Diesel versus Gas Engine Exhaust Systems

Diesel versus Gas Engine: Is There Any Difference on How an Exhaust System Works with Each Fuel Type

The diesel versus gas engine debate has been around forever. Both fuel sources require different types of engines because their fuel sources expend energy via two opposing methods. Meanwhile, turbochargers and fuel injection systems add complexity to the mechanical innards in the diesel compartment. These design factors explain engine performance differences and the need to roll up to the right pumps, but how do they affect exhaust system differences? In point of fact, are there any differences between them?

Compression Contrary Designs

Engine Compression characteristics are pushed to the limit in diesel applications. Temperatures rise higher, internal pressures are elevated, and gas velocities are accelerated. Conversely, more torque is generated by a diesel engine than a comparable gas model, so these lower RPMs will produce as much power as a fast-cycling gas engine.

Supplemented with Turbocharger Kits

The spark-less cylinders in a diesel engine rely on a compression ignition cycle, so a wide-bore exhaust system is required to handle the ignition pressure. Modern diesel vehicles also add a turbocharger, an engine augmentation solution that enhances overall power output. Turbocharger technology pre-compresses the air so that the fuel-air mix is enriched. Again, pressure and volumetric capacity parameters highlight a significant difference, so diesel exhaust systems do tend to assume a wide diameter profile.

Diesel Exhaust systems

Modern diesel cars throw out more noxious fumes than a petrol-based (gasoline-fueled) car. The diesel exhaust isn’t as physically corrosive as the junk leaving a petrol engine, but it does more damage when enters the environment. In principle, a top-notch diesel system could use thinner materials in its construction because of this non-corrosive flow, but remember what we said about pressure and temperature. That’s right, the diesel tubes and chambers require armouring if they’re to handle these two internalized forces. As for the noxious output’s effects on the environment, the harmful emissions require additional sensors and smarter oxidizing solutions to remove this chemical soup.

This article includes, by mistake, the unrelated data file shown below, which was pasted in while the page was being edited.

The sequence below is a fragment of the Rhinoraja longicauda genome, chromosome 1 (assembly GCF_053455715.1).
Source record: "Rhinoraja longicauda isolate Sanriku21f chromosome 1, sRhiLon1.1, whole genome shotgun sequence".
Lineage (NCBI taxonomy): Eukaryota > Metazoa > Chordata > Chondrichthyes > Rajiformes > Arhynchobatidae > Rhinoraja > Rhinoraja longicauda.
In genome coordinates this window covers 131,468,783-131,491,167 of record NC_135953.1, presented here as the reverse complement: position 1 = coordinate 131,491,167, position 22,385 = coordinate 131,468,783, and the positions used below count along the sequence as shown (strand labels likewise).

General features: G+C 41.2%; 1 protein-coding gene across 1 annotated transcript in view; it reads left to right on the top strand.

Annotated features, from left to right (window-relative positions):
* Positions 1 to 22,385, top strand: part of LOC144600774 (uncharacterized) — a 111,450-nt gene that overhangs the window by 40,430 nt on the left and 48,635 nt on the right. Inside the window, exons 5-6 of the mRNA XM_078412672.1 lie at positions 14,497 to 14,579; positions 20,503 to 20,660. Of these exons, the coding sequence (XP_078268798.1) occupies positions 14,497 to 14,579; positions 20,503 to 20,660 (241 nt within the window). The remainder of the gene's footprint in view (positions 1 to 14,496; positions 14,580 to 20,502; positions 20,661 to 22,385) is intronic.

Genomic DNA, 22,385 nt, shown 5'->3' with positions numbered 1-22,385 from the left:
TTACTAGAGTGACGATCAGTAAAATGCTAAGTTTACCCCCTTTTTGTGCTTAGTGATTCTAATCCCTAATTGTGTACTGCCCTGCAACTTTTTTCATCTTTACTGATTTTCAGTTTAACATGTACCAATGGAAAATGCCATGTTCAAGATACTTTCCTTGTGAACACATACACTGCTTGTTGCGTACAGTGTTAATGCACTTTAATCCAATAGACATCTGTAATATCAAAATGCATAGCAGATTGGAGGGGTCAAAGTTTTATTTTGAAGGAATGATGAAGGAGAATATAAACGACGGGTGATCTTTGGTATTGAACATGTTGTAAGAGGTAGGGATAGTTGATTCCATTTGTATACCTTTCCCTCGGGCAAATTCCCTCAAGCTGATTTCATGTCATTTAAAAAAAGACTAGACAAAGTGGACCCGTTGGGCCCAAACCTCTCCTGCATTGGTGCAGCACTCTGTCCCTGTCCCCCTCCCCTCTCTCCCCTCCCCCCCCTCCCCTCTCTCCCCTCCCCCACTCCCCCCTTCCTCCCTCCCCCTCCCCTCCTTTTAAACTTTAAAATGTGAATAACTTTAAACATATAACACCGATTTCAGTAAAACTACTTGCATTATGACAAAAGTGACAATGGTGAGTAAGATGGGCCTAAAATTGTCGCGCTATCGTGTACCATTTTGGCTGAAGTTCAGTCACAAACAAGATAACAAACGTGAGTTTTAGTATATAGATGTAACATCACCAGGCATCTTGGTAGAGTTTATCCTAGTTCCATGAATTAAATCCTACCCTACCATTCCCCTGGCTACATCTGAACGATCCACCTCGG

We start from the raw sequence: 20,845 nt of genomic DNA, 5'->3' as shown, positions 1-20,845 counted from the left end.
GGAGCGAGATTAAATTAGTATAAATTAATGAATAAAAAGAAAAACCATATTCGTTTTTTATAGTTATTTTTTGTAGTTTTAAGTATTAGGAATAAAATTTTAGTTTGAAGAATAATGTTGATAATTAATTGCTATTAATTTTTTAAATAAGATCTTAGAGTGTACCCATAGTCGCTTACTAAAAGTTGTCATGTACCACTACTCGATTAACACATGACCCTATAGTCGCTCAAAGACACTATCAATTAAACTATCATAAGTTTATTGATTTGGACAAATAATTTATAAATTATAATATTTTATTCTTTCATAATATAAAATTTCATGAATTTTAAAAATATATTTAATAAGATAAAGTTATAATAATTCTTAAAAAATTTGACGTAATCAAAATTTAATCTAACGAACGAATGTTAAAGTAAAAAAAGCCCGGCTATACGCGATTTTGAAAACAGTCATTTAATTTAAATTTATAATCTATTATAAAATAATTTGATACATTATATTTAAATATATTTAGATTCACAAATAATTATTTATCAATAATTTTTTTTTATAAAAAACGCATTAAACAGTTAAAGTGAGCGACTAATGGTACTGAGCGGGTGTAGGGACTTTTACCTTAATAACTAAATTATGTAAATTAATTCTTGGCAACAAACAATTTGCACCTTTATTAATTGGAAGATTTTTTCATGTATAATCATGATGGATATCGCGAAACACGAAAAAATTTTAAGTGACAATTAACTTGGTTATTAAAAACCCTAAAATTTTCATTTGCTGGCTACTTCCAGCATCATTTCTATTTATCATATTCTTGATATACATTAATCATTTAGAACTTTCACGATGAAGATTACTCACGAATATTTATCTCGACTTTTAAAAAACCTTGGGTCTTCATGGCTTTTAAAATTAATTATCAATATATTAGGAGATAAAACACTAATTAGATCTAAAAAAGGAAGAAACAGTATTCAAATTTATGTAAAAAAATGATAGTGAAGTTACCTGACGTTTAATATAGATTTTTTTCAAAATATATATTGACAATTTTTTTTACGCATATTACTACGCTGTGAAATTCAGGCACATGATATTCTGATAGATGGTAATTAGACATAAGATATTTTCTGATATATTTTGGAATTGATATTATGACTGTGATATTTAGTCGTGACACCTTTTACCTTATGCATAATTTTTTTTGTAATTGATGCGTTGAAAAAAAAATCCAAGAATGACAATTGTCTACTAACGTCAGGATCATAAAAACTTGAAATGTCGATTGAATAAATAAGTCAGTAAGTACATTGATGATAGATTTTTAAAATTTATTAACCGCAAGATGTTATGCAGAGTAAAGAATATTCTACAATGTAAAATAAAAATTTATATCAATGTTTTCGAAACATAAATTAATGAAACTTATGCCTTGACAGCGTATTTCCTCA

There’s a spark plug assisting the gasoline engine. No such combustion assistance is at work in a diesel engine, which is why design balance is required in an aftermarket kit. The balance accommodates the high engine compression ratio by opening up the pipes. The other side of the solution, though, is a more active emissions control system, an asset that neutralizes diesel particulates, NOx (Nitrogen Oxide), and carbon monoxide. That catalyzing agent and the widened exhaust tubes then work efficiently so that the engine turbocharger operates at full capacity.



Trufit Exhaust Melbourne
437 Warrigal Road,
Moorabbin, VIC 3189
Areas serviced: Melbourne
Tel: 03 9555 5688

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